I’m kinda hoping the 3D game table is good. It combines the benefits of table top and PbP, because, PbP is great, but it goes quite slowly, and I’m not near anyone enough to play table top properly. Hopefully the game table will do well.

Miniatures, pfft. Back when I played we just used our imagination! (And the rulebooks, though it was our GM who owned them.) Miniatures and such were fun but expensive and totally unnecessary.

(…Doesn’t that sound like one of those “In my time, we went to school uphill in the snow” jokes? :hahaha; )

Anyway, one of the complaints I’ve heard about the 4th edition is that it’s “too much like a MMORPG”. Well, I guess it’s true that games like Warcraft are actually better known than D&D these days, so making the tabletop game more like them to appeal to the new generation of players would make sense. But man, not only was D&D THE original fantasy RPG, it had its own expansive universe that included everything from typical fantasy to sci-fi (Spelljammer was the absolutely nuttiest (and fun!) RPG concept I ever saw) and its kinda sad that its been left behind. Of course they could always reintroduce all that stuff over time…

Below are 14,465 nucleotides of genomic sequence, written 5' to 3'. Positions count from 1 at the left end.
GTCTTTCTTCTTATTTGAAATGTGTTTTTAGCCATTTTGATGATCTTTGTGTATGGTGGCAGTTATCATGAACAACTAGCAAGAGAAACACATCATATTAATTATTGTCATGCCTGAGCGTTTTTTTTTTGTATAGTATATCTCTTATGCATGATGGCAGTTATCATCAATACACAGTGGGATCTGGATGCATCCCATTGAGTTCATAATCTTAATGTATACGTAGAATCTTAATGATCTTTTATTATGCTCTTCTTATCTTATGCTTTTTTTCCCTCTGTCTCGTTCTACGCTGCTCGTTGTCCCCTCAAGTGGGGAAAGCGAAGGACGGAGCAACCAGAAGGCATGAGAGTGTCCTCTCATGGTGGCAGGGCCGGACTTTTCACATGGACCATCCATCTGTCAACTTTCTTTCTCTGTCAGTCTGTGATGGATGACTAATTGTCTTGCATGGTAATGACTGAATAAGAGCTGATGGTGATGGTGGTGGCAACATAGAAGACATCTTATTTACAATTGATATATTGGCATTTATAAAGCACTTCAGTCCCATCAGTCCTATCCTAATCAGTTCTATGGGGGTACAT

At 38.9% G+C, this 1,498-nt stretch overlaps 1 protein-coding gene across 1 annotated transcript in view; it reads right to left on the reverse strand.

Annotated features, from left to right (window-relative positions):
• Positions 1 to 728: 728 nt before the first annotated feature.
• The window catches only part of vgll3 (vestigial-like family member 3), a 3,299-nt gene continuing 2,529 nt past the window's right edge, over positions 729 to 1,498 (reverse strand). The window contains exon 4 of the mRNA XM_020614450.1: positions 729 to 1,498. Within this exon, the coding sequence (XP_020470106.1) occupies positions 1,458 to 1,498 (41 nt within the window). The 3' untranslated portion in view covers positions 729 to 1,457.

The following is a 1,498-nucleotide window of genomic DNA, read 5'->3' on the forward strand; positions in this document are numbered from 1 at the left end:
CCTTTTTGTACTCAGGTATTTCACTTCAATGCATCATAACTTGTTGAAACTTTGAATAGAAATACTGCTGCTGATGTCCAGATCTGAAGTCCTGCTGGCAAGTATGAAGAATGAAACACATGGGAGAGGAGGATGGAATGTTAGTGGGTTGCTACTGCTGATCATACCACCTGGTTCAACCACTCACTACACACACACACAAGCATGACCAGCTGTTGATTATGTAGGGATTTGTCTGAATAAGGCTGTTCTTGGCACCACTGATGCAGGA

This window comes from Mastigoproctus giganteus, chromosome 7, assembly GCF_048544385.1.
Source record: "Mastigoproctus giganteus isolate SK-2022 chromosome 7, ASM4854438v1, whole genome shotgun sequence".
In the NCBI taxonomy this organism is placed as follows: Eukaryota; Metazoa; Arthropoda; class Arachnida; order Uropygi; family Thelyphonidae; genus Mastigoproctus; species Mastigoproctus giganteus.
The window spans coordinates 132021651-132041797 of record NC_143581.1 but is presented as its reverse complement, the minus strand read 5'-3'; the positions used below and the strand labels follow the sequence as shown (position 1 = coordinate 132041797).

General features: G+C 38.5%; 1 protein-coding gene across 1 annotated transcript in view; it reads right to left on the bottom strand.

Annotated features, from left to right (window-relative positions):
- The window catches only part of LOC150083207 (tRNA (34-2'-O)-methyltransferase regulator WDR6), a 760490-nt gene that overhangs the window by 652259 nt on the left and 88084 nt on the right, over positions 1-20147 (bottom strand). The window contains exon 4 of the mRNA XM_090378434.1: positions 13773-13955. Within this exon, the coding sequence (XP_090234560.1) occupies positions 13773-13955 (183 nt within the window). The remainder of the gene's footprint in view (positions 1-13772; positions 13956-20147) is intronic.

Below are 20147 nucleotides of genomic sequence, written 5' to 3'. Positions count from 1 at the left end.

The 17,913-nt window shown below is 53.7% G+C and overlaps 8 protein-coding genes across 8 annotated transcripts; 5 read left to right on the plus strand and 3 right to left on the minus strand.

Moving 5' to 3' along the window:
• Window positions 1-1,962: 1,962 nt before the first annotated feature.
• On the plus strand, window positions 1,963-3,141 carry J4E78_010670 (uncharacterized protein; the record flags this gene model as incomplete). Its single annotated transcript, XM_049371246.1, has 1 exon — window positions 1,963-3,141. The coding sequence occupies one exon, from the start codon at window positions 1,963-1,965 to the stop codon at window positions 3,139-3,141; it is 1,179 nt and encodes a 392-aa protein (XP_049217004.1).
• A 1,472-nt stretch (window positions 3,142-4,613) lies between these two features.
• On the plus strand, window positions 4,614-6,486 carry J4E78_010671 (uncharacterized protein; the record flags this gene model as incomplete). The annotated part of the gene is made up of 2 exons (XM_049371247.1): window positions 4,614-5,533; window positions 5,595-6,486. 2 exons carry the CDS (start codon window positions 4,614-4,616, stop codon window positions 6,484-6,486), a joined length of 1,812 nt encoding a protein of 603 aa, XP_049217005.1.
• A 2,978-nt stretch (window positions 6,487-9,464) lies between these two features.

now i may have heard wrong and it may not be everyones cup o tea but i heard they were making a supernatural campaign setting useing 3.5 but who knows(thats supernatural the T.V. series)

That sounds more like a hunter side of Vampires. It would be interesting to see it on the d20 system, though.

I never really got into Supernatural. THen again, I had only ever seen one episode, so…